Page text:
Many people have tried this. Here are all the glossaries I get pointed to and asked about in addition to IPCC's glossary. 

1.  UK CIP http://www.ukcip.org.uk/index.php?option=com_content&task=view&id=234&Itemid=328#criticalthresh

2.  US EPA http://www.epa.gov/climatechange/glossary.html

3.  US Pew Centre http://www.pewclimate.org/global-warming-basics/full_glossary

4.  Environment Canada’s definitions and glossary http://www.ec.gc.ca/ges-ghg/default.asp?lang=En&n=B710AE51-1

5.  NRCAN’s 2007 adaptation assessment http://adaptation.nrcan.gc.ca/assess/2007/ch11/index_e.php

6.  BC Climate Action Secretariat (CAS) http://www.env.gov.bc.ca/cas/resources/glossary.html

The last one is the provincial government here and widely regarded as the most understandable, but then they sacrifice credibility.

I would like to propose the best of both worlds and that we include levels in the definitions just as we do for rebuttals.

Here for example are two definitions from CAS and IPCC that I think show the value of having two versions (we might want only basic and advanced with advanced being exactly IPCC and basic being definitions we write and vote on here, drawing from glossaries like the ones listed above or just re-writing the IPCC definition in plain language).

Climate

CAS - The climate of an area is its local weather conditions — such as temperature, precipitation (rainfall, snow, etc.), humidity, sunshine, cloudiness, wind, and air pressure. It is the weather averaged over a long period of time. Some people say climate is what you expect, and weather is what you get.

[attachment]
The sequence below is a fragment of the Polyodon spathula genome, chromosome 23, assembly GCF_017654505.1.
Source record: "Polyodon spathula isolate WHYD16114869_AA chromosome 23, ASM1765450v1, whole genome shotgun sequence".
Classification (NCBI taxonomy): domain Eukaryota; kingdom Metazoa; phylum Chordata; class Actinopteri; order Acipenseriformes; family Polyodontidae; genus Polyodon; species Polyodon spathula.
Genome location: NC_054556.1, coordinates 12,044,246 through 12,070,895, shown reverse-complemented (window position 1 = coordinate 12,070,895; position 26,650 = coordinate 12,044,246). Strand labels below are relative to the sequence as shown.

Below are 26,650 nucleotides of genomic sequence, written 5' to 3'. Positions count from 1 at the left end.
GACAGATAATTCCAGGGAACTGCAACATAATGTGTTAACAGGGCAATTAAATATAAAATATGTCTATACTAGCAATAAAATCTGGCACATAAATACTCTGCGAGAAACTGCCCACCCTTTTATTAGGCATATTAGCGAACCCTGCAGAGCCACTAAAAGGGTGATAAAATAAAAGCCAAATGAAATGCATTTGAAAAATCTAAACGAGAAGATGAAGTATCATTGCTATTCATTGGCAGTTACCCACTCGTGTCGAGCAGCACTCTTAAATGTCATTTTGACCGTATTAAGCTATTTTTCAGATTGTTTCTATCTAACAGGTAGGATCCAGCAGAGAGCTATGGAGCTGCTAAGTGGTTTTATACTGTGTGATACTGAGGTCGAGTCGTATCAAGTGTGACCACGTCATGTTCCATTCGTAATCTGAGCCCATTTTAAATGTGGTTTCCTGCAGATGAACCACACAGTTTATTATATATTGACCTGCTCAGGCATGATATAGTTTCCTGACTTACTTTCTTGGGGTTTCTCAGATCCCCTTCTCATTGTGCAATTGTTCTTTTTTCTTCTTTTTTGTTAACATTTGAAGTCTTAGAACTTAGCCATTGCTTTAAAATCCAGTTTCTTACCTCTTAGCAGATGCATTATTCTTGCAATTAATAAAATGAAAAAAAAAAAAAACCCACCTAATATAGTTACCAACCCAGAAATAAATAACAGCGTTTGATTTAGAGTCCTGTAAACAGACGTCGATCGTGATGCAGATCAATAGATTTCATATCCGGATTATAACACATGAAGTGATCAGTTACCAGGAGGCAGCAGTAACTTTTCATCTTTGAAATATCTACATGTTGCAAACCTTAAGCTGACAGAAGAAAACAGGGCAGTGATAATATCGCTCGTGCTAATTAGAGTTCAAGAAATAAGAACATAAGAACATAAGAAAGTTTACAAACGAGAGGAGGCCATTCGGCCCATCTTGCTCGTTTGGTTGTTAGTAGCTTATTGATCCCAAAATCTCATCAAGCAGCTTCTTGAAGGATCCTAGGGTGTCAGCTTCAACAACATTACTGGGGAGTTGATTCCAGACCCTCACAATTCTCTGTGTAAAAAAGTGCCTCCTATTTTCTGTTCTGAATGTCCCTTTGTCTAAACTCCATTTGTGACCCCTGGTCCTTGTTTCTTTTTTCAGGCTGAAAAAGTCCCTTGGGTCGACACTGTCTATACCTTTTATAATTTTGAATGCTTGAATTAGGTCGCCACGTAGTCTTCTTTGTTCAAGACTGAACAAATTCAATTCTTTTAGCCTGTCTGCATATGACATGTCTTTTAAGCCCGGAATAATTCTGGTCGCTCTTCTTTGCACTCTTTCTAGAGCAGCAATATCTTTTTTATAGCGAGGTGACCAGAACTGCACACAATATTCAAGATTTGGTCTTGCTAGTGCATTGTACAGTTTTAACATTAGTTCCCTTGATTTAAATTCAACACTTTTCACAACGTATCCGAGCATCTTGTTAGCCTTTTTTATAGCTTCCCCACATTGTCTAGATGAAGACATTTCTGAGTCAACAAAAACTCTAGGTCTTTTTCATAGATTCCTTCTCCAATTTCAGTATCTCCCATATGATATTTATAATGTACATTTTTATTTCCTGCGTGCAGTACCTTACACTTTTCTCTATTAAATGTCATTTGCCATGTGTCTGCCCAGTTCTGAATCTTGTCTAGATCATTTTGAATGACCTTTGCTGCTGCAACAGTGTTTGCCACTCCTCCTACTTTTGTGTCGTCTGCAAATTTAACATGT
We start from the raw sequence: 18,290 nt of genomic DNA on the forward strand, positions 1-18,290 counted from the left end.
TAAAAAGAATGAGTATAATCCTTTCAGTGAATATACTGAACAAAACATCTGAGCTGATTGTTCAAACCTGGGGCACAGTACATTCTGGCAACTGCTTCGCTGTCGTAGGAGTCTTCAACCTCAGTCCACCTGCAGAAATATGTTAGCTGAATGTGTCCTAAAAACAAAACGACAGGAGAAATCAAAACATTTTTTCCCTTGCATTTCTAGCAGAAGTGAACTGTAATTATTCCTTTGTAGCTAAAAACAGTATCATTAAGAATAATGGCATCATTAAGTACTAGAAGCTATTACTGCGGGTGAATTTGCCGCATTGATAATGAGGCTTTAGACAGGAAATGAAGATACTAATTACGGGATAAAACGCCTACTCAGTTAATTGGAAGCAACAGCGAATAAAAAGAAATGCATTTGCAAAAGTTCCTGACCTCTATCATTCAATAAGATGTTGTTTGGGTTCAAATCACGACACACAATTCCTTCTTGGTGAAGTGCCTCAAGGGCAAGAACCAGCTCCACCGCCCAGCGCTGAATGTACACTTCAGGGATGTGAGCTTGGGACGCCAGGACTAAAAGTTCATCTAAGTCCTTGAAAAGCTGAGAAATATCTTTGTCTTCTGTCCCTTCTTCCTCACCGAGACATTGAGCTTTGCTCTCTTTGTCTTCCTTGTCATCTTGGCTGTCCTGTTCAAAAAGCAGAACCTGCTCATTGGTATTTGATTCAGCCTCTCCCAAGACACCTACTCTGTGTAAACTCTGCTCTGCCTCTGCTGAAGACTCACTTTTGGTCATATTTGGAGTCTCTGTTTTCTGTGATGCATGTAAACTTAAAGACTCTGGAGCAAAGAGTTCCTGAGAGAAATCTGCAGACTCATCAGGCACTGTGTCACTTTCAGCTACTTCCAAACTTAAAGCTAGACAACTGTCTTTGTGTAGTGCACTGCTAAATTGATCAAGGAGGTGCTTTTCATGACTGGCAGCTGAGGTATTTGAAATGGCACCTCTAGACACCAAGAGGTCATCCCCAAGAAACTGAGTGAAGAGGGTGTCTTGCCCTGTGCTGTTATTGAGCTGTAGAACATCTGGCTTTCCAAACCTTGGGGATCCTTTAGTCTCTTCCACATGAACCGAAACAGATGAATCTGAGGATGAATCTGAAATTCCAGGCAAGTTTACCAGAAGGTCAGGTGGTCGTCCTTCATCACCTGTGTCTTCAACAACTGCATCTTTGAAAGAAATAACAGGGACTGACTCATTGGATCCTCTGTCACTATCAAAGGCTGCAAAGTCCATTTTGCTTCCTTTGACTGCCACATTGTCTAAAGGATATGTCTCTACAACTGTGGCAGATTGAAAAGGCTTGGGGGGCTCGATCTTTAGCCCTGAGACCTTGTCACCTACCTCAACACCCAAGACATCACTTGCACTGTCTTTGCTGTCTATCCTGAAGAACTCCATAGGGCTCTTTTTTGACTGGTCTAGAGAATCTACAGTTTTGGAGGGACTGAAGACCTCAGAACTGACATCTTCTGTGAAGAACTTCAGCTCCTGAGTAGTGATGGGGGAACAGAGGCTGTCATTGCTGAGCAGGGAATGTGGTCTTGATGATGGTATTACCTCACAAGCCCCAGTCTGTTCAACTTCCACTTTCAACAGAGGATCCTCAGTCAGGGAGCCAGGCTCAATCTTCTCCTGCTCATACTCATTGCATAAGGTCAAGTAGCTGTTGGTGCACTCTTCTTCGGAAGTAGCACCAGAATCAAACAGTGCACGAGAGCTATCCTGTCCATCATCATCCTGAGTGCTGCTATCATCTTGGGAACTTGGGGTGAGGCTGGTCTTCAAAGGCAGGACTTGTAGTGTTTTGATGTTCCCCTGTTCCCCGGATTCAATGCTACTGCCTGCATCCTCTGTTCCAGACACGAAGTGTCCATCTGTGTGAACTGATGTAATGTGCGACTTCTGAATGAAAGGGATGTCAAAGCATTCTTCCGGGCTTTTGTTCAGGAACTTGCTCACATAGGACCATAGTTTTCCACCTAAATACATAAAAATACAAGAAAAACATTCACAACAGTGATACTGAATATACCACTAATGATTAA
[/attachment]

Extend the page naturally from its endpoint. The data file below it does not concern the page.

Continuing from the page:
IPCC - Climate in a narrow sense is usually defined as the average weather, or more rigorously, as the statistical description in terms of the mean and variability of relevant quantities over a period of time ranging from months to thousands or millions of years. The classical period for averaging these variables is 30 years, as defined by the World Meteorological Organization. The relevant quantities are most often surface variables such as temperature, precipitation and wind. Climate in a wider sense is the state, including a statistical description, of the climate system. In various parts of this report different averaging periods, such as a period of 20 years, are also used.